Though C-Map's richness in detail can get in the way, any confusion can be avoided by taking advantage of vector charting. To customize the data you want to see and add or delete layers of information, go to the menu, find the appropriate file, and then remove from the screen enough information to make the display less confusing or add information when needed.
Both the C-Map and Navionics menus are easy to use and about equally fast at accessing information. If you want to remove all depth markings other than those less than 10 meters, for example, go to the menu, call up the contour line file, and turn off all depths except ones less than 10 meters. The same can be done for other types of information displayed on the chart, such as text, sectors, or background colors.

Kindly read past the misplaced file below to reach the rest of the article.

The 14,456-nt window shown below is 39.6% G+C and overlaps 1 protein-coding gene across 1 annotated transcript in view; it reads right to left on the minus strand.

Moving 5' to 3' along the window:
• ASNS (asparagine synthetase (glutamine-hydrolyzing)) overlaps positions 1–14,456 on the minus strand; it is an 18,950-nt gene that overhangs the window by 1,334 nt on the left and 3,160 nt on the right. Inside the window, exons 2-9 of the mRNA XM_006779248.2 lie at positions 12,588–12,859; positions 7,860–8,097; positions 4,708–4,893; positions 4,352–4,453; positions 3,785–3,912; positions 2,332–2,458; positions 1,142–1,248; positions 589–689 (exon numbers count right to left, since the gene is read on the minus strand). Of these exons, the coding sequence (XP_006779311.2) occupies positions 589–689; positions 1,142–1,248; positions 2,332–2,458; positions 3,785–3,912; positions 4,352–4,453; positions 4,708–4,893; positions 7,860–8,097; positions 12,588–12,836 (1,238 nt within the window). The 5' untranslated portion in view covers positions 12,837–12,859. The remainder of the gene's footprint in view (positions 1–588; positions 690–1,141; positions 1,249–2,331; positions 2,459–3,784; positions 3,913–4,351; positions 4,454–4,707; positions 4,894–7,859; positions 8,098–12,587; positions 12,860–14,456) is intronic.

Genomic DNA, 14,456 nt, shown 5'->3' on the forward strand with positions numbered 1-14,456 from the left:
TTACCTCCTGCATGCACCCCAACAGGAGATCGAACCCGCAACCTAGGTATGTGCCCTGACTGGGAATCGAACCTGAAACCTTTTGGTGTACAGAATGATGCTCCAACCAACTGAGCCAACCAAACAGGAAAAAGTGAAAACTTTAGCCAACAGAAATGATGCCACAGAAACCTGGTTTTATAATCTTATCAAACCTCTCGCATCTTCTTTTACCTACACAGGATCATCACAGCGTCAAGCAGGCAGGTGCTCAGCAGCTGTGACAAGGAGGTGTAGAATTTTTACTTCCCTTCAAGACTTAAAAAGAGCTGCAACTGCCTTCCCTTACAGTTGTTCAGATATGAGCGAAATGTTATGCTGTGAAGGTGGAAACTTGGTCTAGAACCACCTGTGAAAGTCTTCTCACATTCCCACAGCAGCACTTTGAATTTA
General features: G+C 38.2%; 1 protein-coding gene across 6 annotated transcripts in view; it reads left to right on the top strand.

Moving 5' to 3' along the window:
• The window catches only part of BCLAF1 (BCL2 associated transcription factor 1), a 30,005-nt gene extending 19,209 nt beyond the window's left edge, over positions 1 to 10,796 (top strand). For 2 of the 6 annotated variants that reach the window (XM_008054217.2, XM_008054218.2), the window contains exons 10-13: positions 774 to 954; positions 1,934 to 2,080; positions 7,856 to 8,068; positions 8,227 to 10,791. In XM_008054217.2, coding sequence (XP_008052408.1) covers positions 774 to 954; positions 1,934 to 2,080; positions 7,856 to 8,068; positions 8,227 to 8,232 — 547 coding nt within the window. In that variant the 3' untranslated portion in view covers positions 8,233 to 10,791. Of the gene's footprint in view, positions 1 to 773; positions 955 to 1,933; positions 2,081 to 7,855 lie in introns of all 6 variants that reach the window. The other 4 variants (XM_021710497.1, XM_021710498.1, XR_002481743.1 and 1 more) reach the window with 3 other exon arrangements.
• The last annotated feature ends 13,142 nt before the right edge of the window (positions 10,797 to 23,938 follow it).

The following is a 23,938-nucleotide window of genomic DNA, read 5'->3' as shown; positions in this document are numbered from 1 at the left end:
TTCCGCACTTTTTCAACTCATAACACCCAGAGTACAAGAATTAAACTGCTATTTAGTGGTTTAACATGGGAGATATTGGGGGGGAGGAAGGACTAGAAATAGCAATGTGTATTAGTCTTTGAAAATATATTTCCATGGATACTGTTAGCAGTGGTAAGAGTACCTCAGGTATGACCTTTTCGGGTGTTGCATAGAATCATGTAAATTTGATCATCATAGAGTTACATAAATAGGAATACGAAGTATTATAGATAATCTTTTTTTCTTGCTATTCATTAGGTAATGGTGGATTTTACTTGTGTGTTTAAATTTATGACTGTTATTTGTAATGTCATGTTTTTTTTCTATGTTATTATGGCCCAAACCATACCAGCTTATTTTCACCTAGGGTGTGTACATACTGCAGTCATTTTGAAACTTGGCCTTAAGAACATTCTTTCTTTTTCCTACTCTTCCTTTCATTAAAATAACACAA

C-Map and Navionics operate at about the same speed when working among menu pages, but C-Map is much slower than Navionics when going from one scale level to another. It might be because there's more information to process, but C-Map often takes six to eight seconds to do a screen redraw when going from one level to another; Navionics does it in about a second. Because the Navionics screen changes so quickly, it's easy to miss the scale level as it flashes on the screen. One point of contention here: Everyone thinks the scale level should be displayed onscreen at all times on both programs.
Both C-Map and Navionics have port service information directories, which list the various services available at harbors in the area, such as gas, diesel, ice, and water. An icon appears for each service. Put the cursor on the icon, hit enter, and you're shown what's available and where. We tested this for Rockland, and C-Map's listings were more extensive. In one case, Navionics didn't list a major marina.